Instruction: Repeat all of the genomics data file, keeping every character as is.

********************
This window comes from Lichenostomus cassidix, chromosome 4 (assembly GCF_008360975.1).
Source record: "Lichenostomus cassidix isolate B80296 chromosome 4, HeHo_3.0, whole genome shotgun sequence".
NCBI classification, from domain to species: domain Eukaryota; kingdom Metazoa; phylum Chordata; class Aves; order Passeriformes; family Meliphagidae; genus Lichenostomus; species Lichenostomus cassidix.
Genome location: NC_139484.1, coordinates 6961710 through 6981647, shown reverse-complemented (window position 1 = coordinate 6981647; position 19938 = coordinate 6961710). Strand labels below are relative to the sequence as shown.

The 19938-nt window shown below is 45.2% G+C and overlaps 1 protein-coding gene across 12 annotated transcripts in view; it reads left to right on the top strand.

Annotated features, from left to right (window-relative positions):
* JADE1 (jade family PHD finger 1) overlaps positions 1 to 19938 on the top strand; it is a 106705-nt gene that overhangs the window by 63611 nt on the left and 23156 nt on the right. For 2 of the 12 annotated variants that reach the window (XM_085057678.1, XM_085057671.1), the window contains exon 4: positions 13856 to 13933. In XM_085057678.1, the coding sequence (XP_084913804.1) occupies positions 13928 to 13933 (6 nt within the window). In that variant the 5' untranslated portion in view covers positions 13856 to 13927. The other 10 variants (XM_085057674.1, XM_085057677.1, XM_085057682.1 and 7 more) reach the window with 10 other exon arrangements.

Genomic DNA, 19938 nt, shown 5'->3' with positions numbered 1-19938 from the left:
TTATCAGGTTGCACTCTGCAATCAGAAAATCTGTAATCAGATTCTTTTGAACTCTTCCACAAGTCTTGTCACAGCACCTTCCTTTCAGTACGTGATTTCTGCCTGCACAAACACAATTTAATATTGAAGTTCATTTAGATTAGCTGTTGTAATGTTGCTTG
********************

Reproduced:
This window comes from Lichenostomus cassidix, chromosome 4 (assembly GCF_008360975.1).
Source record: "Lichenostomus cassidix isolate B80296 chromosome 4, HeHo_3.0, whole genome shotgun sequence".
NCBI classification, from domain to species: domain Eukaryota; kingdom Metazoa; phylum Chordata; class Aves; order Passeriformes; family Meliphagidae; genus Lichenostomus; species Lichenostomus cassidix.
Genome location: NC_139484.1, coordinates 6961710 through 6981647, shown reverse-complemented (window position 1 = coordinate 6981647; position 19938 = coordinate 6961710). Strand labels below are relative to the sequence as shown.

The 19938-nt window shown below is 45.2% G+C and overlaps 1 protein-coding gene across 12 annotated transcripts in view; it reads left to right on the top strand.

Annotated features, from left to right (window-relative positions):
* JADE1 (jade family PHD finger 1) overlaps positions 1 to 19938 on the top strand; it is a 106705-nt gene that overhangs the window by 63611 nt on the left and 23156 nt on the right. For 2 of the 12 annotated variants that reach the window (XM_085057678.1, XM_085057671.1), the window contains exon 4: positions 13856 to 13933. In XM_085057678.1, the coding sequence (XP_084913804.1) occupies positions 13928 to 13933 (6 nt within the window). In that variant the 5' untranslated portion in view covers positions 13856 to 13927. The other 10 variants (XM_085057674.1, XM_085057677.1, XM_085057682.1 and 7 more) reach the window with 10 other exon arrangements.

Genomic DNA, 19938 nt, shown 5'->3' with positions numbered 1-19938 from the left:
TTATCAGGTTGCACTCTGCAATCAGAAAATCTGTAATCAGATTCTTTTGAACTCTTCCACAAGTCTTGTCACAGCACCTTCCTTTCAGTACGTGATTTCTGCCTGCACAAACACAATTTAATATTGAAGTTCATTTAGATTAGCTGTTGTAATGTTGCTTG